Virginia commission approves Bremo coal-to-gas conversion

The Virginia State Corporation Commission on Sept. 10 approved the conversion of Virginia Electric and Power’s Bremo coal plant to natural gas, with that conversion to be completed by July 1, 2014.

In August 2012, Virginia Electric and Power d/b/a Dominion Virginia Power filed with the commission for approval and certification of the proposed conversion of Bremo Power Station, located in Fluvanna County. Bremo has been in operation since 1931, and it has two active units.

Commercial operation of Unit 3, with net capacity of 71 MW, commenced in 1950. Unit 4, with net capacity of 156 MW, was put in commercial operation in 1958. Although they no longer operate as baseload units, Dominion Virginia Power told the commission that it has a continuing need for Bremo’s generating capacity and energy.

According to this Dominion Resources (NYSE: D) subsidiary, conversion to natural gas operation will preserve 227 MW (net) of generating capacity. Columbia Gas of Virginia would extend a natural gas lateral from Dominion’s Bear Garden Generating Station on the south side of the James River to supply natural gas to Bremo, which is adjacent to the north bank of the river. Gas-fired operation at Bremo is planned to meet summer 2014 peak demand needs.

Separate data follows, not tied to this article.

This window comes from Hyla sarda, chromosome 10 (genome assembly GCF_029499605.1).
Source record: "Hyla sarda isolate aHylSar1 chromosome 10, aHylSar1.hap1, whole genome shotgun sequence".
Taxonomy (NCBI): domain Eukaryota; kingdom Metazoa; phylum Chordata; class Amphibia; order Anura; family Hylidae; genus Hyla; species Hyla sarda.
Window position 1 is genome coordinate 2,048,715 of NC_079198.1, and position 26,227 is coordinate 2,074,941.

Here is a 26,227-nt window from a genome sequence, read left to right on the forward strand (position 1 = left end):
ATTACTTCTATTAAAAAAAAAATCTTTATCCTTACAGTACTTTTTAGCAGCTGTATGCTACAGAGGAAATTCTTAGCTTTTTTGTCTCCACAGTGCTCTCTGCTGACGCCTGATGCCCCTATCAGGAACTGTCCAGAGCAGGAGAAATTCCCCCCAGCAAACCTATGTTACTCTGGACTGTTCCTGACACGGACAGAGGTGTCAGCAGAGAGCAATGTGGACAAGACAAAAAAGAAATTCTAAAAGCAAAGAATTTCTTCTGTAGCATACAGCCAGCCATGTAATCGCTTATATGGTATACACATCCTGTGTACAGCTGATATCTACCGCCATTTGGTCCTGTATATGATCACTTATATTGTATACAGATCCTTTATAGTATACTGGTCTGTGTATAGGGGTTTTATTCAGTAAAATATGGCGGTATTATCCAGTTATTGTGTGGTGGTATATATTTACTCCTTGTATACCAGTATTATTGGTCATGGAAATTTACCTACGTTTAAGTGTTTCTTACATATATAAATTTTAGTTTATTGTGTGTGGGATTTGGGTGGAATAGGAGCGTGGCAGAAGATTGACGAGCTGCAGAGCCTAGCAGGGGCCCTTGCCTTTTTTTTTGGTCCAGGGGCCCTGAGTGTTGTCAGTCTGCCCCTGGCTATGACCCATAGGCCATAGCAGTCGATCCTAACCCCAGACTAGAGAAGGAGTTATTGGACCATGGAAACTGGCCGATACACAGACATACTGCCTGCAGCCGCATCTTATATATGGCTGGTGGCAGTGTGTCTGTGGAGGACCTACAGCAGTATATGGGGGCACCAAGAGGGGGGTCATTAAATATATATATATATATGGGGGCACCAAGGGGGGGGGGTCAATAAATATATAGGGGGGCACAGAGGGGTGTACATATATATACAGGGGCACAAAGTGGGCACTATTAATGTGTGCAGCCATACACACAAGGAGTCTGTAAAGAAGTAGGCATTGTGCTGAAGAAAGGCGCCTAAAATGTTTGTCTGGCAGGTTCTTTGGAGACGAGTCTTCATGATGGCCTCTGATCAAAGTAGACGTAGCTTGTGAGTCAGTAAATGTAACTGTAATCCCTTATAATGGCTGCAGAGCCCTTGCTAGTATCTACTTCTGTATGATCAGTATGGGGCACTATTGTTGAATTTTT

“Our analysis of the Bremo conversion must take into account a novel situation,” the commission noted. “The Bremo units do not have the environmental controls needed to comply with U.S. Environmental Protection Agency requirements now in effect and anticipated. Further, the Commission approved the construction and operation of the Virginia City Hybrid Energy Center in 2008. Condition 30 of the Company’s DEQ air permit for the Virginia City facility provides that ‘[t]he permittee shall convert the Bremo Power Station to natural gas within two years of commencement of commercial operation of the Virginia City Hybrid Energy Center, subject to Virginia State Corporation Commission approval.’ According to the Company, commercial operation, as defined by DEQ, commenced at the Virginia City facility on March 7, 2012. Dominion Virginia Power has stated that, if Bremo is not converted, the air emissions requirements and the related DEQ permit condition will require both units’ retirement.”